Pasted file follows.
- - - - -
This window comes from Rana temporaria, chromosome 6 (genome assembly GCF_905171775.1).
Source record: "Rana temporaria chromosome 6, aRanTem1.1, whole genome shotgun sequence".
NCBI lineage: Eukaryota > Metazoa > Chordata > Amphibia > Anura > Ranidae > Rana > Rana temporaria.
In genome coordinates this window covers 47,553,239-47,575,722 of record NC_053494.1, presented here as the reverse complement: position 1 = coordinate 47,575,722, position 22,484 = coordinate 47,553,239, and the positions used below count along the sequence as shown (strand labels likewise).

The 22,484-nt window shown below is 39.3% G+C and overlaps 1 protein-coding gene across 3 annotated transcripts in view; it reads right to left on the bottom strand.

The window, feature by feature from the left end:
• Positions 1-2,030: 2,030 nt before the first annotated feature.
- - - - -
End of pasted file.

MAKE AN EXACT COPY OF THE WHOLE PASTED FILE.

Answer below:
This window comes from Rana temporaria, chromosome 6 (genome assembly GCF_905171775.1).
Source record: "Rana temporaria chromosome 6, aRanTem1.1, whole genome shotgun sequence".
NCBI lineage: Eukaryota > Metazoa > Chordata > Amphibia > Anura > Ranidae > Rana > Rana temporaria.
In genome coordinates this window covers 47,553,239-47,575,722 of record NC_053494.1, presented here as the reverse complement: position 1 = coordinate 47,575,722, position 22,484 = coordinate 47,553,239, and the positions used below count along the sequence as shown (strand labels likewise).

The 22,484-nt window shown below is 39.3% G+C and overlaps 1 protein-coding gene across 3 annotated transcripts in view; it reads right to left on the bottom strand.

The window, feature by feature from the left end:
• Positions 1-2,030: 2,030 nt before the first annotated feature.